It’s been too long, coffee lovers! It’s been a crazy summer, I’ve been doing some weird excursions like graduating from college and getting a job…insanity.
But the best adventures have been the ones involving – you guessed it – coffee.
My favorite liquid substance.
Most of the time.
The biggest and best adventure of the summer was, without a doubt, my trip to Italy. My fiance and I went to stay with my uncle in the ancient monastery that he’s remodeled into a bed and breakfast in the mountains of Tuscany.
I know, right? You can’t write this stuff.
This is the unbelievably beautiful monastery we stayed in for FREE while celebrating my great-aunt’s 75th birthday. There was so much wine and so many amazing stories, plus a crazy old French woman who smokes illegal substances with grill lighters, but those are stories for another blog.
What REALLY blew my mind, and I’m sure you can all believe it, were the Italian cappuccinos. Obviously, cappuccinos were invented in Italy and are defined as “an Italian coffee drink”. So, naturally, their cappuccino game was on point.
Cappuccinos in Italy are like their own food group, their own meal, their own snack. The cappuccino is respected and adored. As it should be.
This is me (hi!) sitting on my uncle’s patio (I guess that’s the American version of what this was) and drinking my morning cappuccino, made by his own personal cappuccino maker. There was no coffee makers in Italian homes and hotels. No Mr. Coffee. No Keurig. Cappuccino makers only, sorry.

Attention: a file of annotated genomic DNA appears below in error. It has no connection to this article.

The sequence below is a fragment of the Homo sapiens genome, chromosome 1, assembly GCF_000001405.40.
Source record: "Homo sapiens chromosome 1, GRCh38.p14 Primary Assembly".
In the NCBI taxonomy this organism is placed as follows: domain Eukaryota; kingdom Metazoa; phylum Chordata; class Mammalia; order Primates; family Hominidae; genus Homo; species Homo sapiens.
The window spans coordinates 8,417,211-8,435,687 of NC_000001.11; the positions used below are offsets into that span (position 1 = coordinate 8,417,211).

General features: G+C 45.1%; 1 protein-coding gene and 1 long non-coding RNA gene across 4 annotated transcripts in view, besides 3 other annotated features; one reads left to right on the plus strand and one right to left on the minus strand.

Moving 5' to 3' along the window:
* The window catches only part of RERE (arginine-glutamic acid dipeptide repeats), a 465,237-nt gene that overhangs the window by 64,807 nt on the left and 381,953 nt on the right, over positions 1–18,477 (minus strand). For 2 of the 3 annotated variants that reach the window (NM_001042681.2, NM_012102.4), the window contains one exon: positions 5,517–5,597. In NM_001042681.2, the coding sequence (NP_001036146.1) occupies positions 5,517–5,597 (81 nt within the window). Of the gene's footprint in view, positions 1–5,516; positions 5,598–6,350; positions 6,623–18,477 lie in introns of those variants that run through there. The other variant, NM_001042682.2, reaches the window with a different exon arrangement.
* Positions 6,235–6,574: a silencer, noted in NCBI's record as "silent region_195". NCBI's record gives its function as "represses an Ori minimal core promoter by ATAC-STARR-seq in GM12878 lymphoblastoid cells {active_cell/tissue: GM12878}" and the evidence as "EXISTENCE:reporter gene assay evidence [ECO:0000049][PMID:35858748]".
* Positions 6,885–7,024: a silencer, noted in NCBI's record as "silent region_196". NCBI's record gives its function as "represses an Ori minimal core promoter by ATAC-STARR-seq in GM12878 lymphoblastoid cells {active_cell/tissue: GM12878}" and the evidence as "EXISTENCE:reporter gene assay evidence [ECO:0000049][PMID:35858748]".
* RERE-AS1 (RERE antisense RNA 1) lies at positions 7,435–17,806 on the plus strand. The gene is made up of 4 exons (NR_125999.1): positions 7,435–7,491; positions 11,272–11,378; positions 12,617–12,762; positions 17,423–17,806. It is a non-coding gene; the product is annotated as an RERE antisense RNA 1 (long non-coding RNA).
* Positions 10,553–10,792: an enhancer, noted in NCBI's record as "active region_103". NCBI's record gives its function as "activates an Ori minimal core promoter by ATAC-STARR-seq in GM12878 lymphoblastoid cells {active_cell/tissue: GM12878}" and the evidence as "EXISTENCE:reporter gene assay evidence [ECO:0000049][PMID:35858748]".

For anyone who may not know, cappuccinos are prepared with espresso, hot milk, and steamed milk foam. The name derives from the Capuchin friars who originally drank cappuccinos in the 17th century, referring to the brown color of their habits that mimic the coffee’s color.
Cappuccinos are served in Italian restaurants in 5-6 oz. cups, HALF the size of a traditional American 12 oz. cup of coffee (and that’s our small…) The little cups take you by surprise! They’re so tiny and cute and you can’t help but think, “Is this going to be enough?”
Well, if the fact that you drink at least 4 or 5 of them a day doesn’t do it, the fact that cappuccinos are practically PURE espresso will reassure you that yes, it will be enough.
The hot milk (and when Italian’s mean hot, they MEAN hot – caution drinking right away!) and steamed milk foam give a creaminess to the drink that helps to offset the extremely harsh, strong taste of the espresso.
While sugar in American coffee is often frowned upon (flavored creamers, ya’ll), sugar packets are ALWAYS given with espressos; those little guys have some serious punch to them and sugar is needed. At least for a wimp like me.
But my favorite thing about the cappuccinos in Italy were how ingrained they are into Italian culture. There were coffee shops on every corner of even the smallest town my fiance and I visited, and it was perfectly acceptable to stop and just take a cappuccino break. It so perfectly reflects the relaxed European attitude; sitting at a table in the middle of the work day just to drink a cappuccino, smoke a cigarette and look around nonchalantly.
In fact, when Dan (my fiance) and I arrived in Venice for our first day, we were determined not to look touristy…but we were incredibly lost and overwhelmed. What did we do? Casually went into a coffee shop, ordered two cappuccinos, relaxed and made a game plan so when we emerged we 100% knew what we were doing.
It worked. We were mistaken for Venetians more than once. Coffee saves the day!
Honestly, we passed as Italians because one of the only phrases we knew was the one we used the most frequently: “due cappuccini, per favore”, or “two cappuccinos, please”. We knew this little phrase by heart and it immediately broke down language barriers for us left and right.
Coffee is truly like a universal language, and Italians speak it fluently.